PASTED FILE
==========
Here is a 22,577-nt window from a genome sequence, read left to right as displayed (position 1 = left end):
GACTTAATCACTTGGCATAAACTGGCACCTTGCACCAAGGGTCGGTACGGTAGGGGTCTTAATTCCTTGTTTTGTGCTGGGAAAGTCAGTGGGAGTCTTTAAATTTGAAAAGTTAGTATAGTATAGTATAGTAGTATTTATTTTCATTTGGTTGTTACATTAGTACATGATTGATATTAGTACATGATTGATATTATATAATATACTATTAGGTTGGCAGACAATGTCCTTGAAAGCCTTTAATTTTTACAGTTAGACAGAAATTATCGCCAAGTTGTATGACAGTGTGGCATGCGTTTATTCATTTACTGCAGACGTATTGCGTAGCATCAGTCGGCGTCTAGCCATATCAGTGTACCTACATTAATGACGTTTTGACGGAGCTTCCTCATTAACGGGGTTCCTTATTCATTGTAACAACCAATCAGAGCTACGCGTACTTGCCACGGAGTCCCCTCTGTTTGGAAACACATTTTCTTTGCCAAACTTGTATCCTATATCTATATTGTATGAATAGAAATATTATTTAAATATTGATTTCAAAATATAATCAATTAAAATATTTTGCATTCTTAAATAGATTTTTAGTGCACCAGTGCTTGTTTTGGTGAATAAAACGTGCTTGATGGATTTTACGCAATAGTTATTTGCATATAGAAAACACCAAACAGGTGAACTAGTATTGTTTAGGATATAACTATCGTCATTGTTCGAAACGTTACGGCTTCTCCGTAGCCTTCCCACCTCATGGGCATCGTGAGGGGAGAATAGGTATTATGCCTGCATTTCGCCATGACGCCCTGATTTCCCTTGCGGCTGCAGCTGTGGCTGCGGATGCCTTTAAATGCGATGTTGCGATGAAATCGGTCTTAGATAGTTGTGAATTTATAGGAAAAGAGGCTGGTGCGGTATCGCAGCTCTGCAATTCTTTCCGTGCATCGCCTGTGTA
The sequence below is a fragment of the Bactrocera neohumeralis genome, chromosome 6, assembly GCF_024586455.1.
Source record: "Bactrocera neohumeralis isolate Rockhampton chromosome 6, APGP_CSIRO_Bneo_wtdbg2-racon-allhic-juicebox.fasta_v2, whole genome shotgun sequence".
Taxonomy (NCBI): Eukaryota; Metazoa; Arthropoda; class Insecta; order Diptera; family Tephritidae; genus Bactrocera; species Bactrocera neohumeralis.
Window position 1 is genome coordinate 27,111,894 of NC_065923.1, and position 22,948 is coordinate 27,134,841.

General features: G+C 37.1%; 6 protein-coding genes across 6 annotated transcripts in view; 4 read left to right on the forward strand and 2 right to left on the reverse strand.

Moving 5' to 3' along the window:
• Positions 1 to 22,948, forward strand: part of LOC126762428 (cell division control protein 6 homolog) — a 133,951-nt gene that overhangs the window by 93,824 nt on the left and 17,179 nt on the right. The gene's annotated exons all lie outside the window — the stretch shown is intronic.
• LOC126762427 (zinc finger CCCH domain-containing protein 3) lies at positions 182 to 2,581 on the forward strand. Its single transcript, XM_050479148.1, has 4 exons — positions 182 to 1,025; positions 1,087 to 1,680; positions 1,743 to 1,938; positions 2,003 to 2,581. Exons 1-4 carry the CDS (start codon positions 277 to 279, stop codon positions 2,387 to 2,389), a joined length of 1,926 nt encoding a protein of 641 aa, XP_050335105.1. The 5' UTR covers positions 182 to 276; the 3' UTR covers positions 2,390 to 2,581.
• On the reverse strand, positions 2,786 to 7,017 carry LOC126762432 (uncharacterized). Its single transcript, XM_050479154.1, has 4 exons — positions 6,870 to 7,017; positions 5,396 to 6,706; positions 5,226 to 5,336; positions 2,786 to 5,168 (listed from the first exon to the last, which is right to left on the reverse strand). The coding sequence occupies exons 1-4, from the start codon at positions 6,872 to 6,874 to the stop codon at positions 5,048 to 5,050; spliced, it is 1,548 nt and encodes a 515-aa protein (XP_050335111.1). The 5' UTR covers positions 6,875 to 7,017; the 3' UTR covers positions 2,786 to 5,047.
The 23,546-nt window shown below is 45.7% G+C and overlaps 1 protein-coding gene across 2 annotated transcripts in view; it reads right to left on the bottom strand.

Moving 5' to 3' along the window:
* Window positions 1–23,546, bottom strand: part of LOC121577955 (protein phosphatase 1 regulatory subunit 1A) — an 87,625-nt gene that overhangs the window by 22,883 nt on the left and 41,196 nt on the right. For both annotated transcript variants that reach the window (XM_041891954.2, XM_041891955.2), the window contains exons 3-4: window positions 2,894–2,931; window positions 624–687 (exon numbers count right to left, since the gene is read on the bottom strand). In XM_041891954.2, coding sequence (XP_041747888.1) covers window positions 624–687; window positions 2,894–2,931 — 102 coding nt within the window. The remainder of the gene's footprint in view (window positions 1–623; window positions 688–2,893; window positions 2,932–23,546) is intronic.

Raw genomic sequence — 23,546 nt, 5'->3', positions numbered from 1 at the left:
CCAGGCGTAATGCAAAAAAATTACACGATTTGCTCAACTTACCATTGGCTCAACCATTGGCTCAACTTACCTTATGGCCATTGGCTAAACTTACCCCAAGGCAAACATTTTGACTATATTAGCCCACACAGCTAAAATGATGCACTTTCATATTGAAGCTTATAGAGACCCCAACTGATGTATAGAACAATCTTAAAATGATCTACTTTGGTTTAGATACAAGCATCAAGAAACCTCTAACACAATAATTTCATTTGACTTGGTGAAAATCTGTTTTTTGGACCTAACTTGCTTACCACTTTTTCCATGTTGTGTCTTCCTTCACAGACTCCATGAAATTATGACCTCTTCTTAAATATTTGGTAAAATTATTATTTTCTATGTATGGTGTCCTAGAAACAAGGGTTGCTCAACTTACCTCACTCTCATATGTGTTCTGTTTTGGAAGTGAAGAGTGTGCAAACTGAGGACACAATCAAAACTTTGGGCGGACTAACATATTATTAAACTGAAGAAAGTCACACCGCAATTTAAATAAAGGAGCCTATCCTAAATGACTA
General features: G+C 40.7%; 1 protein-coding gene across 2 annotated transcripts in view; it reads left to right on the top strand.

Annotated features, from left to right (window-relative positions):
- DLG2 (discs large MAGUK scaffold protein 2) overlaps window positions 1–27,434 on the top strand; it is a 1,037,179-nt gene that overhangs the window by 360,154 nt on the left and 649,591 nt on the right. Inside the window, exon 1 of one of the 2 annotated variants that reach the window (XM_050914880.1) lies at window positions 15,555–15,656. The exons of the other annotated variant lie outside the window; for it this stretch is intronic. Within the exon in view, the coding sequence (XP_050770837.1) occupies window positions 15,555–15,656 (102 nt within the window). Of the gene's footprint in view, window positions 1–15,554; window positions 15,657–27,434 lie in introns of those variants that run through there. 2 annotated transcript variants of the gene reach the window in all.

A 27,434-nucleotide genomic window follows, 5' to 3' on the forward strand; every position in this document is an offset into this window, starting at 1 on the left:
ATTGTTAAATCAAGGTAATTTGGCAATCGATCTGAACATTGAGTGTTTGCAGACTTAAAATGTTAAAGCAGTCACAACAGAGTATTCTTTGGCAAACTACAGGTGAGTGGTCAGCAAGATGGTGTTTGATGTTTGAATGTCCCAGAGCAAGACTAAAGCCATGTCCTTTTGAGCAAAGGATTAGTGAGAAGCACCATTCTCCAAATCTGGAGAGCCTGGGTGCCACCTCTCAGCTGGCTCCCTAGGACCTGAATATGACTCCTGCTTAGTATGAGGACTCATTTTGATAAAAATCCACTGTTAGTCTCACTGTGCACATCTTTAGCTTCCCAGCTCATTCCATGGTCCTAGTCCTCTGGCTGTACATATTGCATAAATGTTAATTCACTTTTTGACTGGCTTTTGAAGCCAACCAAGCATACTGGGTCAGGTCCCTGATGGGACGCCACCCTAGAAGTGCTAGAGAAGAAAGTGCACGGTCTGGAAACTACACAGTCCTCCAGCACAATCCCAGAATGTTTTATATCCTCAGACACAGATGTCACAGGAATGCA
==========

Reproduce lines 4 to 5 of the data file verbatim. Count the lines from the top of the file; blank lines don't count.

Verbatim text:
Source record: "Bactrocera neohumeralis isolate Rockhampton chromosome 6, APGP_CSIRO_Bneo_wtdbg2-racon-allhic-juicebox.fasta_v2, whole genome shotgun sequence".
Taxonomy (NCBI): Eukaryota; Metazoa; Arthropoda; class Insecta; order Diptera; family Tephritidae; genus Bactrocera; species Bactrocera neohumeralis.